The Eucharist and the Church


            On the eve of his crucifixion, Jesus celebrated a meal with his most intimate friends. Based on the Passover Seder that would have been observed the following night, Jesus spoke the liturgy of the Seder while at the same time preaching the Gospel. After he had broken the bread, he told his disciples, “Do this in remembrance of me.” (Luke 22:19b)[1]. After Pentecost, when the church had formed, this meal was continually celebrated (Acts 2:42, 46; 20:7). This tradition was passed on from generation after generation of Christ-followers.

            In the modern-day church experience, the Eucharist is celebrated according to many different traditions. This essay will cover the theology of the Eucharist with brief descriptions of varying views and a personal ministerial application. Always present will be the scriptural references to the celebration.

Theology of the Eucharist

            The Eucharist (or the Lord’s Supper or Communion) is considered one of the church’s sacraments. Clowney describes a sacrament as “a participation in saving grace… God’s application of salvation to sinners.”[2] While the sacrament of baptism signifies the believer’s entrance into faith, the Eucharist is a sacrament that is ongoing and necessitates the corporate gathering of believers (the church).[3] Both sacraments signify an oath of fidelity to Christ and his church.[4]

            In the case of the Eucharist, this celebration is a reaffirmation of a person’s identity as a Christ-follower. Unfortunately, there have been disagreements among Christians on the theological meaning of the Eucharist. Roman Catholics teach transubstantiation (the meal’s elements are the actual body and blood of Christ), while Protestants are divided even further on the meaning. During the Reformation, Luther taught consubstantiation (the elements have the indwelling presence of Jesus but do not turn into the actual body and blood).[5]  Zwingli taught that the sacrament is just a memorial with no actual presence.[6] Calvin split the difference between Luther and Zwingli. He taught “Christ’s spiritual presence in the elements.”[7] Meanwhile, Eastern Orthodox believers hold to a view that is similar to transubstantiation but emphasizes the mystery of the Trinity within the Eucharistic celebration.[8]

            Unfortunately, as Allison points out, what was instituted as a celebration of unity in Christ  has “turned into the very antithesis: because of different understandings of this ordinance—understandings particularly focused on the nature of the presence of Jesus Christ in the celebration (e.g., transubstantiation, consubstantiation)—the Lord’s Supper has been and continues to be a source of disunity and conflict among churches.”[9] However, all can agree that something very spiritual and mystical happens during a celebration of the Eucharist. The vast majority of Christian faith traditions hold that the Eucharist is mandated and should be celebrated regularly. This celebration is to be done with the unity that Jesus called his church to embrace (John 17:20-23).

Ministerial Application

            In my study, I chose to use the word Eucharist as it describes thankfulness and gratitude. Jesus gave thanks for the cup and the bread (Matthew 26:26-27). As the Passover (the meal the Eucharist is based on) was celebrated in memory of Israel’s delivery from slavery to Egypt, the Eucharistic rite is a celebration of gratitude and remembrance of Jesus’ delivery of us from sin’s slavery to freedom.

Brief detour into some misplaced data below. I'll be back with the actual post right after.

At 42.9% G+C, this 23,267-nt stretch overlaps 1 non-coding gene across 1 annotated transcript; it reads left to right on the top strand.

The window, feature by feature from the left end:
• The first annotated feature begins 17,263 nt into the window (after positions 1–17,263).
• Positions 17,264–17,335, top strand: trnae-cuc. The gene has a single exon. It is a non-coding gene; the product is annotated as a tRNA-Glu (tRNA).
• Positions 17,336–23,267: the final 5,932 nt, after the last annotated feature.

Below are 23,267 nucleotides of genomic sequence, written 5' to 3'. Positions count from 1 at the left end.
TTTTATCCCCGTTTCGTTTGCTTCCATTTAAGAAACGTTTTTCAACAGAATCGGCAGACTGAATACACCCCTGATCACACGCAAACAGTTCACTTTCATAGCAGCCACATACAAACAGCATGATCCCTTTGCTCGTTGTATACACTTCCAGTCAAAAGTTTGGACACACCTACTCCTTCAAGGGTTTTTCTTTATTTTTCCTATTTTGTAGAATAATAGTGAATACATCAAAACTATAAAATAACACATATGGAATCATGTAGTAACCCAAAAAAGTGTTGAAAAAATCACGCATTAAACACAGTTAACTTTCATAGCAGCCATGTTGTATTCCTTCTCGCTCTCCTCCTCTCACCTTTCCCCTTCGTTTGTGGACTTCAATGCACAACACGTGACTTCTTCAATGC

I have more agreement with Calvin’s interpretation of the celebration. When Jesus spoke the words of initiation, he was speaking in figurative language. His body had not yet been offered as a sacrifice. He could not have meant that the elements would become or contain his actual body and blood. However, as Paul pointed out in 1 Corinthians 11, it is a celebration to be approached with self-examination (vss. 27-34). Whenever I officiate over the Eucharist celebration, I always offer a time of reflective confession of sin and a personal search for unforgiveness. It is not that we have to be perfect when approaching the Eucharistic table; we must be open to the Holy Spirit and the work he will do through the celebration.

For this reason, I believe that the celebration is for followers of Jesus only. I also think that the Eucharistic celebration should be held with high frequency. Quarterly or monthly celebrations, to my mind, are inadequate (1 Corinthians 11:26).


            Even though different Christian traditions have different views and approaches to the Eucharist, we are unified in that God does a powerful spiritual act when we approach him in the rite. No other religion or worldview has this kind of celebration. We are privileged to have the institution of the Eucharist. It calls our minds and our spirits through the use of our bodies in the present to remember the past (“Do this in remembrance of me” Luke 22:19) in hope for the future (Matthew 26:29).

[1] All scriptures taken  from the Christian Standard Bible (Nashville, TN: Holman Bible Publishers, 2017).

[2] Edmund P. Clowney, The Church (Downers Grove, IL: InterVarsity Press, 1995), 271.

[3] Ibid, 272.

[4] Stanley J. Grenz, Theology for the Community of God (Grand Rapids, MI: Wm. B. Eerdmans Publishing, 1994) Kindle Locations 7580-7584.

[5] Ibid, 7881-7883.

[6] Ibid, 7889-7890.

[7] Ibid, 7904.

[8] “Volume II – Worship: The Sacraments – Holy Eucharist”, The Orthodox Church in America,

[9] Gregg R. Allison, Sojourners and Strangers: The Doctrine of the Church  (Wheaton, IL: Crossway, 2012), 365.

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